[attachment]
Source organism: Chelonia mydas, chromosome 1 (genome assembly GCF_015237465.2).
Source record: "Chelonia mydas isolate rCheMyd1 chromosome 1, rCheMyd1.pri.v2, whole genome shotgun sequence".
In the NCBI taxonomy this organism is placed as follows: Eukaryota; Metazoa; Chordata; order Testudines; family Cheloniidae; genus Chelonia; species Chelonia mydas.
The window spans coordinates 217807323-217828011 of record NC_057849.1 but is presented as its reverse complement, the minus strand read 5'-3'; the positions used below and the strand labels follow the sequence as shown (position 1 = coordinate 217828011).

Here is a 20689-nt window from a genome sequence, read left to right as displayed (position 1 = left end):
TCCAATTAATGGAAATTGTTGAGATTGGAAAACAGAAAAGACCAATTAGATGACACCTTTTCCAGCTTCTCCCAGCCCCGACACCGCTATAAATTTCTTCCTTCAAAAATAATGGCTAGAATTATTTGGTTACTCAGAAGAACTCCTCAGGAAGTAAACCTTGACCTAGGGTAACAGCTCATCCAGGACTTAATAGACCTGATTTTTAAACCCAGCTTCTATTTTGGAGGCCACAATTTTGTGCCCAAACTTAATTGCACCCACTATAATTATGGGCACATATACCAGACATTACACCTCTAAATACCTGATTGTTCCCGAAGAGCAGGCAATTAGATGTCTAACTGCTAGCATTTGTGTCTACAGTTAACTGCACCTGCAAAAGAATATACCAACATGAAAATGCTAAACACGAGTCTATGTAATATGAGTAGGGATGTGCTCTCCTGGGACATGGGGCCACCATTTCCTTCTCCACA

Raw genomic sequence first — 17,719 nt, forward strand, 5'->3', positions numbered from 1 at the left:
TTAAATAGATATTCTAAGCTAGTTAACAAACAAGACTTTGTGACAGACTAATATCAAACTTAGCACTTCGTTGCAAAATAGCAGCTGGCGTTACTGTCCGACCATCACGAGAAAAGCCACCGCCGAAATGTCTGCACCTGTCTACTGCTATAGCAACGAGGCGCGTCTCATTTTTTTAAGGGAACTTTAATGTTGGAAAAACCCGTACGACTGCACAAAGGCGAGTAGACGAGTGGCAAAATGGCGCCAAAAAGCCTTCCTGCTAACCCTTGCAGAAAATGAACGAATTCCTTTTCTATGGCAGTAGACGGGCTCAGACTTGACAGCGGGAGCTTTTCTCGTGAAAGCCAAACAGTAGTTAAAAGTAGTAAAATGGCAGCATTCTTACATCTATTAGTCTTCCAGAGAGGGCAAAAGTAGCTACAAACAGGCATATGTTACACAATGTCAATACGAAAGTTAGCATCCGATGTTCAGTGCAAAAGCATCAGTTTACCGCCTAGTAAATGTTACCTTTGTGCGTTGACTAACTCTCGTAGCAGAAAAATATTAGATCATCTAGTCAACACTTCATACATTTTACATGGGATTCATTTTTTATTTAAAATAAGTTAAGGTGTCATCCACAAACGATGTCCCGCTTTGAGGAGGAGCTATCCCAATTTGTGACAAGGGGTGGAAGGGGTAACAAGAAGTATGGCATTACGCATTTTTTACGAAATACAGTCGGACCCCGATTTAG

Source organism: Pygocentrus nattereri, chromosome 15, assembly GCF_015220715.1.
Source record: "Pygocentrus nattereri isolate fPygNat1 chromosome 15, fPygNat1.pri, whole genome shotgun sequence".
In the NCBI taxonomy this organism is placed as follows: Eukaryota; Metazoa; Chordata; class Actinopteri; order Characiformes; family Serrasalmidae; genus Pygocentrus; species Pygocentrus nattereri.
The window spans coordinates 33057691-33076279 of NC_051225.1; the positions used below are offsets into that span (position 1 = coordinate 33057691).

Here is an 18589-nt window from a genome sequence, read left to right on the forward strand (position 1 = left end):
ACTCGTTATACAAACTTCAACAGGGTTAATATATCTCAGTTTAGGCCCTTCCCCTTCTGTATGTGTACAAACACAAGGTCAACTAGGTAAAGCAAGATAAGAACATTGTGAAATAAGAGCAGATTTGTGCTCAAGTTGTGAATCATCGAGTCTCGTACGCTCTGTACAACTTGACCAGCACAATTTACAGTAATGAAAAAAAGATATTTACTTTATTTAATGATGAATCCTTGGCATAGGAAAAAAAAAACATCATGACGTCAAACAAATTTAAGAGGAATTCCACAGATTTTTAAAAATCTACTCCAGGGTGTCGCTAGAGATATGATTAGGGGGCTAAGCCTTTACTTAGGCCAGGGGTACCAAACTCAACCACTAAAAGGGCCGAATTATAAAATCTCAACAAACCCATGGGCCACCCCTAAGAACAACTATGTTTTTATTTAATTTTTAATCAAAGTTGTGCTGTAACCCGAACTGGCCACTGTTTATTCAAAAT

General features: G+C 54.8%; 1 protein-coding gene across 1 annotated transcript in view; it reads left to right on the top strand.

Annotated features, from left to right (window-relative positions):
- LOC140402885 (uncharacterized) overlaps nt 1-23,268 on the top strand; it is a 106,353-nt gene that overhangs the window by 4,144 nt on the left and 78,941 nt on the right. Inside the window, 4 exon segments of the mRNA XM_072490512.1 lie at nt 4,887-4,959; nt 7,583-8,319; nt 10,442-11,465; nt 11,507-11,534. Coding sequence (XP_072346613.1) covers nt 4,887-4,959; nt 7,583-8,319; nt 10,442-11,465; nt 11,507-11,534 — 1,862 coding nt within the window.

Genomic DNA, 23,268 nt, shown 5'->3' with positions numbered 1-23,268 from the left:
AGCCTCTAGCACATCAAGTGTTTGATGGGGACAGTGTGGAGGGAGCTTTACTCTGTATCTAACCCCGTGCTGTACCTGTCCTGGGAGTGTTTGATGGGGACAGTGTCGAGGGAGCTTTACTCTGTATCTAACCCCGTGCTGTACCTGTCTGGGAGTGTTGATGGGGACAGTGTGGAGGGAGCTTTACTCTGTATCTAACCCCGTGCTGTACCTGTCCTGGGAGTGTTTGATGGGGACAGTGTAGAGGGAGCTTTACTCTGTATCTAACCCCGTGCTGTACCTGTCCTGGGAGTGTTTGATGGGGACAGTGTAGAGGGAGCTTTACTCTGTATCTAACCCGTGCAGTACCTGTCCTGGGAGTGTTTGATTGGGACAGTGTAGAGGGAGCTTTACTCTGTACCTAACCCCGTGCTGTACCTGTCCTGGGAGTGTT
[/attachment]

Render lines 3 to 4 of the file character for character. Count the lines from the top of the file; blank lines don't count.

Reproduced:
In the NCBI taxonomy this organism is placed as follows: Eukaryota; Metazoa; Chordata; order Testudines; family Cheloniidae; genus Chelonia; species Chelonia mydas.
The window spans coordinates 217807323-217828011 of record NC_057849.1 but is presented as its reverse complement, the minus strand read 5'-3'; the positions used below and the strand labels follow the sequence as shown (position 1 = coordinate 217828011).